By: Chief Meteorologist Eric FisherBy Eric Fisher

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The leaves are starting to fall and time will indeed fall (back) this weekend. Baseball is over, the Patriots are in mid-season form, and plow operators are lining up accounts. Before you know it, Mariah Carey will be blaring on the radio. The season of change is upon us, but will we get another dose of late season warmth a la the past couple years, or will winter start knocking early? Here are a few thoughts on the weeks to come as get ready to carve up the bird and deck the halls.

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For starters, our weather is really, completely, totally, boring for the next 7 days. As in, I actually told producers they can take time away from my weathercasts boring (a rarity, no question!). Pretty much nothing happening and seasonable temperatures are the general rule through at least Thursday of next week. We have a couple of weak disturbances coming through over the course of Saturday and Sunday. The first brings some scattered clouds and maybe a sprinkle over the high terrain. Sunday’s brings a couple flurries/rain showers and a reinforcing shot of chilly air. But the majority of towns will not receive a drop of rain over the next 7 days. Zzzzzzzzzzzzzzzzzzzzzz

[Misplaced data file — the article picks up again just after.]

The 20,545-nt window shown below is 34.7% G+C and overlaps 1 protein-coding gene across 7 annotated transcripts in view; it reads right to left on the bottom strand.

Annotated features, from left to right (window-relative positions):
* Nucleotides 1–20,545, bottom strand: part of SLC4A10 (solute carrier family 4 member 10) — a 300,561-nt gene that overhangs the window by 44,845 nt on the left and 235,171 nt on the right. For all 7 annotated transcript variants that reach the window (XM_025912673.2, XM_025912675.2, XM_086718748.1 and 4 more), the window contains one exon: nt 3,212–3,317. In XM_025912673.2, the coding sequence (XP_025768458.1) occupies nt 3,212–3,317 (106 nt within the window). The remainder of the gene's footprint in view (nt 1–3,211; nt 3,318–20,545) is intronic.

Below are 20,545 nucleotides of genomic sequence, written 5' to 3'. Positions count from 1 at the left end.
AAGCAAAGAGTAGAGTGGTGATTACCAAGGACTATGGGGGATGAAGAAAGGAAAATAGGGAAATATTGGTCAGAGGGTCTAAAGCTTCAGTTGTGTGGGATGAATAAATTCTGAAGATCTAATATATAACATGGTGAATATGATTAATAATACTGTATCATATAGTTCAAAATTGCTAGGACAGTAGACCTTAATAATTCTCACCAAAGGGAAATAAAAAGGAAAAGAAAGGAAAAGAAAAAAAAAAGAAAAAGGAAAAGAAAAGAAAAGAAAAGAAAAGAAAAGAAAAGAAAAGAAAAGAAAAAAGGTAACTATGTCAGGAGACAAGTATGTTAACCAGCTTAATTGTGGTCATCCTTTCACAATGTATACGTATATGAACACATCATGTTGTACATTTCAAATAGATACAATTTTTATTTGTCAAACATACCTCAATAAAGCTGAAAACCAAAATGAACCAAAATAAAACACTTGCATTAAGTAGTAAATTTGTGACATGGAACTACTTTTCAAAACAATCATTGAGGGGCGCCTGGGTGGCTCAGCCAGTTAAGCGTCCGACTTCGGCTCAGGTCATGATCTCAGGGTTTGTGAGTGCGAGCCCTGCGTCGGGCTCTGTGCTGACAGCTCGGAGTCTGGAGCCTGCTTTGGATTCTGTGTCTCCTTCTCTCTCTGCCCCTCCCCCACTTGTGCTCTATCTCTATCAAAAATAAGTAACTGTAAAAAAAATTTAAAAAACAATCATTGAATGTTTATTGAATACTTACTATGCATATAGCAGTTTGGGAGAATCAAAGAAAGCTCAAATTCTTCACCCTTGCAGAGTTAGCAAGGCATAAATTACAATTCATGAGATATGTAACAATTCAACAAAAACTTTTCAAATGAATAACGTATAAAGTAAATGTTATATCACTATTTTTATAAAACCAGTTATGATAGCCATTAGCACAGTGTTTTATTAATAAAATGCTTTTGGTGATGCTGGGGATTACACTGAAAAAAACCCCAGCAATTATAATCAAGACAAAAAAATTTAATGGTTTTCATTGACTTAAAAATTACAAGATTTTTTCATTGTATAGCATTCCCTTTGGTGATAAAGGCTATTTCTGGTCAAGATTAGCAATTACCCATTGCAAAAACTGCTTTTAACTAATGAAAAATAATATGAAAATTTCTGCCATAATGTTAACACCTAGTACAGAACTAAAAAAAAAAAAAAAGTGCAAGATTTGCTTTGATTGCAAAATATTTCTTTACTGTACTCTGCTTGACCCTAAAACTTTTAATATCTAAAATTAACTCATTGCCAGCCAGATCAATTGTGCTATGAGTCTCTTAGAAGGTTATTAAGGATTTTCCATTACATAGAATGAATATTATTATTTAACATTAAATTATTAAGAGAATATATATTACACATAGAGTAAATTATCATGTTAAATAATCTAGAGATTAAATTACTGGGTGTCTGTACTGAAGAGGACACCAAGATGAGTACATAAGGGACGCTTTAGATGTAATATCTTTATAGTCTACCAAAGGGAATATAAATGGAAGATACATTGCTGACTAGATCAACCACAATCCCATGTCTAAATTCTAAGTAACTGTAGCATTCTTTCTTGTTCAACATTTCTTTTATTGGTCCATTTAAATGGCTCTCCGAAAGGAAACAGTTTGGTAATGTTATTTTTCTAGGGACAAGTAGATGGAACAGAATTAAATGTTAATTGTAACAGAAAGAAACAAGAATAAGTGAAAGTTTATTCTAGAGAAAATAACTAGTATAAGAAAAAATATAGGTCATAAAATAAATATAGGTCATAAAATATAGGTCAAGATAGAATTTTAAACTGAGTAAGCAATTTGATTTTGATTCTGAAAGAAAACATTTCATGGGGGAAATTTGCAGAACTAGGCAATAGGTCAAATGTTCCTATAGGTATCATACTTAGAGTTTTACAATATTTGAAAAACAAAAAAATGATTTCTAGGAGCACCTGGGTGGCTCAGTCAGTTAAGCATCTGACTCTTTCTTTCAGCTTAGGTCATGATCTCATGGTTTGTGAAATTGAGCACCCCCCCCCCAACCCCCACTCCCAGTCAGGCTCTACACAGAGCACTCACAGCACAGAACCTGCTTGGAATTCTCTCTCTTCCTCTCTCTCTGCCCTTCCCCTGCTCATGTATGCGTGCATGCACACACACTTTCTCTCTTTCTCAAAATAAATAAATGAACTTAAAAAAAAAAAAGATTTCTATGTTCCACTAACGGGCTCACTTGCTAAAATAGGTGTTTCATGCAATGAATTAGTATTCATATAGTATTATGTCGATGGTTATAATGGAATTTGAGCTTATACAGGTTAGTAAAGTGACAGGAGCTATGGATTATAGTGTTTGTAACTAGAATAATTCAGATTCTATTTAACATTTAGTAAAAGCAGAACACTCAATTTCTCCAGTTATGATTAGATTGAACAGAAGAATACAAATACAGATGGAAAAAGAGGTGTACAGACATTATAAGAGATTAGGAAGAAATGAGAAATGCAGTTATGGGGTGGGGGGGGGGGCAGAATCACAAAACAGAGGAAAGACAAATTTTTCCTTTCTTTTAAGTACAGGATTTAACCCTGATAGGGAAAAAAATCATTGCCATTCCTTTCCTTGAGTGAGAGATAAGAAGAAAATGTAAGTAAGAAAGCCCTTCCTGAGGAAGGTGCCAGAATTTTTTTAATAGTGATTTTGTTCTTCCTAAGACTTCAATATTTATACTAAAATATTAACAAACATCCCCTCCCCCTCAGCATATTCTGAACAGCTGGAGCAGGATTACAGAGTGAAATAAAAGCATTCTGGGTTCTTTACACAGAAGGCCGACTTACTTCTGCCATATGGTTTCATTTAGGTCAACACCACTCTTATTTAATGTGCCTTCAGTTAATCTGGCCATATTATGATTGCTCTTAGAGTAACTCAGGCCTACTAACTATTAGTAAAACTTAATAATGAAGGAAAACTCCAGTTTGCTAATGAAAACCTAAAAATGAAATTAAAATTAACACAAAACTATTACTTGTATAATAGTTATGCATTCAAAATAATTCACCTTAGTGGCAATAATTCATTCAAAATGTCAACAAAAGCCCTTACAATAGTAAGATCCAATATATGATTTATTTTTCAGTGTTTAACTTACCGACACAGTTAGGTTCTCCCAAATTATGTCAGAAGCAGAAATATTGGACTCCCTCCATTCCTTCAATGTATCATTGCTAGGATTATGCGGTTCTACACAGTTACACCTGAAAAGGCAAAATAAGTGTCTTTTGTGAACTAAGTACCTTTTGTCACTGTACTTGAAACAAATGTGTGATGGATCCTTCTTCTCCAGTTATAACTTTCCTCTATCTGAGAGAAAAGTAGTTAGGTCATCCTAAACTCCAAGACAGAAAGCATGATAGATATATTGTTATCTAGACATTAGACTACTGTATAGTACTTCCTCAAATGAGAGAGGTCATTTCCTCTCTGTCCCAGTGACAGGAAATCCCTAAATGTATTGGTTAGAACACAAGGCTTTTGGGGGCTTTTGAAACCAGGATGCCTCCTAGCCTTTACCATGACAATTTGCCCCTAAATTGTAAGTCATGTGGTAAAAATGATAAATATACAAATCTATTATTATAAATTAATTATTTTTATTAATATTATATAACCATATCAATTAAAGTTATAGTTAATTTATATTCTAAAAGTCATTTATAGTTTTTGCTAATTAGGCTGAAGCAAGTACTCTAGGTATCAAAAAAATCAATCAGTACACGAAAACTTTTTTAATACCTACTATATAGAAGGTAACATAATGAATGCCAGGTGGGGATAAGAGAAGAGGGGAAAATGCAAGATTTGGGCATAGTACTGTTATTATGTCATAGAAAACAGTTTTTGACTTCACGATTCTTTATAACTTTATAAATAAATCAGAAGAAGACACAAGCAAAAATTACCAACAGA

waveRinse and repeat – this trough south of Alaska keeps on regenerating thanks to a strong Pacific jet stream, pumping up a warmer pattern for much of North America. Source: Weatherbell

What happens at the end of that boring week? Well there are some interesting happenings in the jet stream, which can be traced back to the Pacific. A ‘standing wave’ of low pressure sitting over the northeast Pacific will continue to pump up a ridge over the western half of North America. Basically, jet energy continues to keep this deep trough in place over the ocean, and that storminess helps thrust mild Pacific air poleward and eastward into Canada and the U.S. The ridge that results is going to be a monster, reminiscent of what we saw in December of 2015, just farther west.

steepDepartures from average this warm remind me of December 2015, though they were across the eastern U.S. at that time. Source: Weatherbell

Steep as this ridge is, 60s and 70s should be able to make their way into Canada next week. This will eradicate just about all snow cover from the Lower 48 and southern/central Canada by Thursday, outside of high mountain peaks (even that will be sparse except the Canadian Rockies). That will be important down the road, because it makes for a warmer ‘source region’ for cold air outbreaks down the road. Record highs should jolt their way into the northern Plains, Upper Midwest, and Canada during this time.

russiaiceCurrent northern hemisphere snow cover from the NOHRSC and current sea ice extent from the National Snow and Ice Data Center